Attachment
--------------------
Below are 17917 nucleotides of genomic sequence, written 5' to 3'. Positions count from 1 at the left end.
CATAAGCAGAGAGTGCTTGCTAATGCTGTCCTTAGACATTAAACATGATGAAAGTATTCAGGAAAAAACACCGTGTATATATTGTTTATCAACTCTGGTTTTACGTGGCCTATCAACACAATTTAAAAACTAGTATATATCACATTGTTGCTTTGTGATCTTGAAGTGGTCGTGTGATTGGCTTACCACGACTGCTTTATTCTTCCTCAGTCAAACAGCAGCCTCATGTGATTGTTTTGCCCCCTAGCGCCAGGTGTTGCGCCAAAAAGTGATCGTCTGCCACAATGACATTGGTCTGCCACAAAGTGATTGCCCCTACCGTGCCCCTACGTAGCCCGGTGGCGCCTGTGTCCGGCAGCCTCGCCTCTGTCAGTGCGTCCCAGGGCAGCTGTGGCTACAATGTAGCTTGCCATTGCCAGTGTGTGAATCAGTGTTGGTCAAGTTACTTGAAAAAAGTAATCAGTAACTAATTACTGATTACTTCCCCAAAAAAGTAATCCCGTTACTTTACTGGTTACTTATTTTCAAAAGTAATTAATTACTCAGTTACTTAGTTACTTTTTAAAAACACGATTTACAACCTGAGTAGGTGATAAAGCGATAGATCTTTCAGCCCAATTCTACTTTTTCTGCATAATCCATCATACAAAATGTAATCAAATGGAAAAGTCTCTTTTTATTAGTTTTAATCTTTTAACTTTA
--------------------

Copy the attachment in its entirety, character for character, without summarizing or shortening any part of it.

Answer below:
Below are 17917 nucleotides of genomic sequence, written 5' to 3'. Positions count from 1 at the left end.
CATAAGCAGAGAGTGCTTGCTAATGCTGTCCTTAGACATTAAACATGATGAAAGTATTCAGGAAAAAACACCGTGTATATATTGTTTATCAACTCTGGTTTTACGTGGCCTATCAACACAATTTAAAAACTAGTATATATCACATTGTTGCTTTGTGATCTTGAAGTGGTCGTGTGATTGGCTTACCACGACTGCTTTATTCTTCCTCAGTCAAACAGCAGCCTCATGTGATTGTTTTGCCCCCTAGCGCCAGGTGTTGCGCCAAAAAGTGATCGTCTGCCACAATGACATTGGTCTGCCACAAAGTGATTGCCCCTACCGTGCCCCTACGTAGCCCGGTGGCGCCTGTGTCCGGCAGCCTCGCCTCTGTCAGTGCGTCCCAGGGCAGCTGTGGCTACAATGTAGCTTGCCATTGCCAGTGTGTGAATCAGTGTTGGTCAAGTTACTTGAAAAAAGTAATCAGTAACTAATTACTGATTACTTCCCCAAAAAAGTAATCCCGTTACTTTACTGGTTACTTATTTTCAAAAGTAATTAATTACTCAGTTACTTAGTTACTTTTTAAAAACACGATTTACAACCTGAGTAGGTGATAAAGCGATAGATCTTTCAGCCCAATTCTACTTTTTCTGCATAATCCATCATACAAAATGTAATCAAATGGAAAAGTCTCTTTTTATTAGTTTTAATCTTTTAACTTTA